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  #11  
Old 11-02-2015, 03:23 PM
Bob Kuykendall's Avatar
Bob Kuykendall Bob Kuykendall is offline
 
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We call that "aesthetic carbon." We don't do much of it; we're mostly a structural carbon shop.

It is rather difficult to get a pinhole-free surface with epoxy unless you are using advanced techniques and materials. Epoxy beads up on a waxed surface, and it is hard to get all the beads to hold hands even with the best of technique.

Two tricks we have used to get reasonable aesthetic carbon parts:

* Paint the mold with polyester resin, let cure, and then do an epoxy layup on top of that. The polyester wets the waxed mold OK, and the epoxy wets the polyester OK.

* Make an epoxy/carbon part, cure, and demold. Clean and acetone the molded surface, varnish with polyester resin, and then spritz with acetone to smooth out the varnish.

In my experience, the black carbon fiber surface will probably have a limited aesthetic life when used where it will get direct sunlight. Unless you're using a high-temp process like pre-preg, the high temps and temperature cycling will cause the surface coat to go either yellow or chalky pretty quickly.

Thanks, Bob K.
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  #12  
Old 11-03-2015, 08:17 AM
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So, if it's just looks you're after, try finishing the piece as normal and then sending it out to be hydro-dipped. The finished part will be shiny and you can choose from many different weave patterns. I finished my white NACA vents that way and people have thought they were carbon fiber even while handling them, until told the truth.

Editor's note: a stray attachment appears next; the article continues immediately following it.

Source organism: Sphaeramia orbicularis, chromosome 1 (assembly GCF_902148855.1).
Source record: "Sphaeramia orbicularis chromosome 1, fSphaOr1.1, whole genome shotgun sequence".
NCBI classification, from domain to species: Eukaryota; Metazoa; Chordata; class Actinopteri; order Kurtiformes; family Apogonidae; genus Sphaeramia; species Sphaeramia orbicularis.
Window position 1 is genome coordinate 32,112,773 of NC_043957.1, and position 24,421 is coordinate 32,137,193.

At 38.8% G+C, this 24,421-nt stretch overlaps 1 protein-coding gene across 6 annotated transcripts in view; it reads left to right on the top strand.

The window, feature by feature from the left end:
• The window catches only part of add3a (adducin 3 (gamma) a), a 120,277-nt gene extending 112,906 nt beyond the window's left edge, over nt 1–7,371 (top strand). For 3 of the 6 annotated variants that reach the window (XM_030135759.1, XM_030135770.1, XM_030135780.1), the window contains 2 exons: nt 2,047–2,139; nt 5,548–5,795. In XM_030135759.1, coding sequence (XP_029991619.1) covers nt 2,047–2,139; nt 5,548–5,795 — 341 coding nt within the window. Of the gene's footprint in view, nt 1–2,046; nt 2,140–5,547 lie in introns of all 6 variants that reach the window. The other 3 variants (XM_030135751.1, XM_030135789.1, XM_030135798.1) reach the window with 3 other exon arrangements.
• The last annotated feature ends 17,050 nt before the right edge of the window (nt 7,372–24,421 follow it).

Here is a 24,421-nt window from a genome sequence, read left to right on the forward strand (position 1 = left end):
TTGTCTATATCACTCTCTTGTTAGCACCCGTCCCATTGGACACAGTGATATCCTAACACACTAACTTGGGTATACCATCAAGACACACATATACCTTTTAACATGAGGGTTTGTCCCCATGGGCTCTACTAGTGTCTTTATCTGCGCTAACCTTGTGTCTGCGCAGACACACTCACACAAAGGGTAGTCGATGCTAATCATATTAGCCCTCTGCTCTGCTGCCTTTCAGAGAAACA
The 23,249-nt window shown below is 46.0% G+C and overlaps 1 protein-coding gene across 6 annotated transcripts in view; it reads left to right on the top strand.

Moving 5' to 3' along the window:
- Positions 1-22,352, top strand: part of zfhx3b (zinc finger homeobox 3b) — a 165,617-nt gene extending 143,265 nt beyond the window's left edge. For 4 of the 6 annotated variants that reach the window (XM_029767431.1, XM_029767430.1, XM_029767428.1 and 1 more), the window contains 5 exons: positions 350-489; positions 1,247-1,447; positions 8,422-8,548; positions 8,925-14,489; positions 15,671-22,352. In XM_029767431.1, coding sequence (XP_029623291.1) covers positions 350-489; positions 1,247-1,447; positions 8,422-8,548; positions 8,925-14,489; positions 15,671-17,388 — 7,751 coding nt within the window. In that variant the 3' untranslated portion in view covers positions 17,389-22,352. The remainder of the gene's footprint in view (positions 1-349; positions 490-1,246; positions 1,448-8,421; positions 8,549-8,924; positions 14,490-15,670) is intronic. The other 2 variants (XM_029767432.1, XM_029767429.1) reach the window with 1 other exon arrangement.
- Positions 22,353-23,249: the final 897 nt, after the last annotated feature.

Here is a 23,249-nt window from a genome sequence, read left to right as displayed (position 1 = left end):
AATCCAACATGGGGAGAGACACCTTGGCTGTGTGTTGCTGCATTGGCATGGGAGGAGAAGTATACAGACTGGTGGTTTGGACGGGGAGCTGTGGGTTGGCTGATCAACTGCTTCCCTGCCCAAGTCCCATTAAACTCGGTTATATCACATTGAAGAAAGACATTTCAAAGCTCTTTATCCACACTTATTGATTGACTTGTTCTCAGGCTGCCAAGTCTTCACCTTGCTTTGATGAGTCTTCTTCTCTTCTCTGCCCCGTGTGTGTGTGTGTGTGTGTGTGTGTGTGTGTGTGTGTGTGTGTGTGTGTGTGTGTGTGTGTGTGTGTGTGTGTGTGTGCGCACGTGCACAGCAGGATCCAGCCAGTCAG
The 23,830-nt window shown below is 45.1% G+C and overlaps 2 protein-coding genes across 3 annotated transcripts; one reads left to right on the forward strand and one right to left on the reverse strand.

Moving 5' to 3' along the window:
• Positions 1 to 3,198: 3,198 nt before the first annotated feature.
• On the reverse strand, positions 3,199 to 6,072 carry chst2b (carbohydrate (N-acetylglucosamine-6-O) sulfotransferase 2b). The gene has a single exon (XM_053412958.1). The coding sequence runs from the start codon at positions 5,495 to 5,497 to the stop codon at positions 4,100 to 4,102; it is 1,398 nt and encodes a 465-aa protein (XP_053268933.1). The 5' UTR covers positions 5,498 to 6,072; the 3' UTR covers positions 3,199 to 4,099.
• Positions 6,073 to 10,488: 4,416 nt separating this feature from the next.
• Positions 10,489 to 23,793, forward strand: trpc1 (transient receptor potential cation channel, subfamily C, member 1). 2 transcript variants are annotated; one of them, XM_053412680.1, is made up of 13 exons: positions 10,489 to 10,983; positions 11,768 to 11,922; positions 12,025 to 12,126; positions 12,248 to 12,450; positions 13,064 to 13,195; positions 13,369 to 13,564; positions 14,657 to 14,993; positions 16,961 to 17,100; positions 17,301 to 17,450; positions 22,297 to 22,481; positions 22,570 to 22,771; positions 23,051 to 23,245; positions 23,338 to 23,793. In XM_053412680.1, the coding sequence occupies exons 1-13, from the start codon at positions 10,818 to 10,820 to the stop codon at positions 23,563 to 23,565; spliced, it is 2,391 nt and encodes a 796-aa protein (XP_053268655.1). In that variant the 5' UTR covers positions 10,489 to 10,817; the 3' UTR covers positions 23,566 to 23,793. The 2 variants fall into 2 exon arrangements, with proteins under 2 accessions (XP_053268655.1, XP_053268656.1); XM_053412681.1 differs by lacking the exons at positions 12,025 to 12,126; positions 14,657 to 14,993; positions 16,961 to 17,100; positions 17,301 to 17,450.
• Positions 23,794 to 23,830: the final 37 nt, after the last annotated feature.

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  #13  
Old 11-03-2015, 08:20 AM
starkw1 starkw1 is offline
 
Join Date: Feb 2005
Location: Plymouth, MN
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You might consider coating your carbon fiber parts with thhttp://www.duratec1.com/pdf/904-061%20FLYER%20WEB.pdfis.

Shiny finish with UV protection.


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  #14  
Old 11-03-2015, 11:49 AM
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I have had good results with spraying two to three coats of clearcoat into a well waxed mold; letting it cure and then abrading with a maroon Scotch-brite. Dont use air pressure to blow out the mold as you will lift the clearcoat from the waxed mold. Rinse and let dry before doing the layup using your favorite method.

Personal opinion only: don't use PVA; just obsessively wax the mold with Johnson's pure carnuba paste floor wax. The same wax you used on the floor in Basic Training. You can also spray the mold with epoxy primer to pre-prime your parts. This really works best if you are vacuum bagging your parts and select your bleeder layer to leave the part slightly resin rich.
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  #15  
Old 11-03-2015, 04:00 PM
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Although these are good shortcuts, the tried and true method will always be sanding, more sanding, and wet sanding; then re-coat and repeat the sanding process.

There are a ton of techniques using sanding blocks and other tools to get a flat surface, but its really tough to avoid the manual labor. Make sure you use a resin that is UV protective, and you can use an automotive clear spray on that final coat.
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